Friday, March 11, 2011

The Grand National – Winner Trends

With the exceptional challenge that the race presents it's no surprise that many punters, regular and once a year alike view the Grand National spectacular as difficult to solve as the lottery but some exceptionally strong trends have developed over the years which can be a useful aid to winner finding.

Indeed, for reasons of weight, age, official rating and previous National experience, well over two-thirds of the field can normally be discounted when searching for the winner. Let's take a look at some of the stronger statistical trends that surround the "Great Race".

The age of a horse is probably one if the easiest facts to look up and those aged seven and under are going to struggle – you have to go back to the 1940 running to find the last successful horse aged seven and a further 28 years beyond that to find the last six-year-old who was victorious in this race. At the other end of the age scale those in their teenage years are always going to struggle – in fact no teenager has won for 89 years and we have not had one of that age in the frame since 1969.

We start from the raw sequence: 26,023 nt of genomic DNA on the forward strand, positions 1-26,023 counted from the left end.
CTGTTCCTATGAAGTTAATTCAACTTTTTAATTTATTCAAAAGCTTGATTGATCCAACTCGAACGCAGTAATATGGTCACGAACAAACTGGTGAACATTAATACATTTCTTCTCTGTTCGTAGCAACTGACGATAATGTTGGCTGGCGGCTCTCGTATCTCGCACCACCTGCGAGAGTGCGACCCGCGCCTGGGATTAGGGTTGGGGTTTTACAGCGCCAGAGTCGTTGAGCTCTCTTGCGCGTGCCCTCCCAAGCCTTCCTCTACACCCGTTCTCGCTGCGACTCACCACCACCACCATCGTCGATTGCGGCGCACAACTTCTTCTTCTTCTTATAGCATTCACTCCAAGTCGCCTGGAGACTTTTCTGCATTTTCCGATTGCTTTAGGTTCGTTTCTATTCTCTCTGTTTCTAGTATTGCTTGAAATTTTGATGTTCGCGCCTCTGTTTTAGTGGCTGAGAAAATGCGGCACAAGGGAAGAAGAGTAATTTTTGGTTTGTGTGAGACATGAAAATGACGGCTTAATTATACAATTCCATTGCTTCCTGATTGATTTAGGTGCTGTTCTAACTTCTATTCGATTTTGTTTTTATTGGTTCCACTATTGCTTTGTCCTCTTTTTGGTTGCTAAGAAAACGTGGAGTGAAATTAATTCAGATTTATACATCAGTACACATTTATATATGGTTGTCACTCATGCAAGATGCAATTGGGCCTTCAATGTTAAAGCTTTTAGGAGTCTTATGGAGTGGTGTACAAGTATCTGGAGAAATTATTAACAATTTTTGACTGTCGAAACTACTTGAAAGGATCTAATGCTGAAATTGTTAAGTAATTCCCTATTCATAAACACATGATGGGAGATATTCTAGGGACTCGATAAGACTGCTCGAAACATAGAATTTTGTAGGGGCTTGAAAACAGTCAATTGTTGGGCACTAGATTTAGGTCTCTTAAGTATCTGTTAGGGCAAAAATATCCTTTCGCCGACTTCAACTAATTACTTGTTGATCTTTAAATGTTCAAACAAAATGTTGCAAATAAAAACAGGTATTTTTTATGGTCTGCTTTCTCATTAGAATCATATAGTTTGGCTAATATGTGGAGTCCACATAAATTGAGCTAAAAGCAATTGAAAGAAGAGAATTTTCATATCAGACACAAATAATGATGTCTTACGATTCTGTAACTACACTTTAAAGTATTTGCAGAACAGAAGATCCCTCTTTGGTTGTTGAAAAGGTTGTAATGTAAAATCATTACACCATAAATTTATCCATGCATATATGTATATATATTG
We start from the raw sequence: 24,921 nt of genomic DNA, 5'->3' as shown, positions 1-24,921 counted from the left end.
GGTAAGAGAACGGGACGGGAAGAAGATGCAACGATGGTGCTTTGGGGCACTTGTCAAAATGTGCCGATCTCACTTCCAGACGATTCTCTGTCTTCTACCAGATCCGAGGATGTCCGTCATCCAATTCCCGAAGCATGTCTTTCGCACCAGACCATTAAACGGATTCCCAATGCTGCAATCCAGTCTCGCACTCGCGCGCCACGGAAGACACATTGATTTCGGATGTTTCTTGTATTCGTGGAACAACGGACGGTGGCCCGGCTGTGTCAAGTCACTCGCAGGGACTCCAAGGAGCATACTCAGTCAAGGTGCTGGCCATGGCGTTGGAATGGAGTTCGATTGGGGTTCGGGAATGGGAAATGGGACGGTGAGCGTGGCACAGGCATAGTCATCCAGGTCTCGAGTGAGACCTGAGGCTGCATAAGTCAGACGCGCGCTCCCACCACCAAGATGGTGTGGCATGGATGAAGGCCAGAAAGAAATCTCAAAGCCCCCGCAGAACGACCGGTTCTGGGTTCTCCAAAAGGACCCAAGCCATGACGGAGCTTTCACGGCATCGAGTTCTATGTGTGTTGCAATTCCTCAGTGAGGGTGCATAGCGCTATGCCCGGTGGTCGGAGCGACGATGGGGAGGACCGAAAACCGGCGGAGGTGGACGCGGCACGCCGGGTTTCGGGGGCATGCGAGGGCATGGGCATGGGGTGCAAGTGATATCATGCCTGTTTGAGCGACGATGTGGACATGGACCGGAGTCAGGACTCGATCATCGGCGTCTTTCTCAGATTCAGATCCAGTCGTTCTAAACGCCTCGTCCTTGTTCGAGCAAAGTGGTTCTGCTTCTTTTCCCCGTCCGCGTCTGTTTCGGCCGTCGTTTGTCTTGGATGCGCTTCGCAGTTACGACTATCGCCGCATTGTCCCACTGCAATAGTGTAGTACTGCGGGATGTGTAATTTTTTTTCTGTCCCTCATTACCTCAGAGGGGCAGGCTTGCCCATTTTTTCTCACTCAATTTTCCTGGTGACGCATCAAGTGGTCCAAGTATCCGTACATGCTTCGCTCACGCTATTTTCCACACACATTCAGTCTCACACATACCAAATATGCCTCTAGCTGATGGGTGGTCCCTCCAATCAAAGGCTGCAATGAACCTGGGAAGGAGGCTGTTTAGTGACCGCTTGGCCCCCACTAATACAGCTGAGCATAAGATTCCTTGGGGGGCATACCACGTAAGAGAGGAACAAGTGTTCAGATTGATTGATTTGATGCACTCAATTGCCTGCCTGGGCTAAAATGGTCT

You would think that stamina would be a prime requisite for a Grand National runner but year after year punters get sucked into thinking that horses that have never won over 3 miles are magically going to stay the 4M 4F of the National. Every single winner of the National since Gay Trip in 1970 had previously won over three miles or further over fences, so the claim that two-and-a-half milers make perfect Grand National contenders is misleading.

Those two simple statistics can quite often rule out plenty of the runners in the field – but if you add a few more simple trends then you can quite quickly cut down a complex looking field to a few strong candidates. Other areas that you should consider are ones of experience – all of the last ten winners have had at least a double figure number of starts over fences. The advent of in-play betting has also made the Grand National puzzle easier to solve.

The Grand National is now a far classier race than it was and it should also pay to examine your selections ability to be operate in this class - of the last ten winners all had demonstrated their class to win this race by previously landing a Listed or Graded (Class A or 1) race.

There are more detailed and complex statistics surrounding the National but just applying those above should give you more chance of finding the winner.

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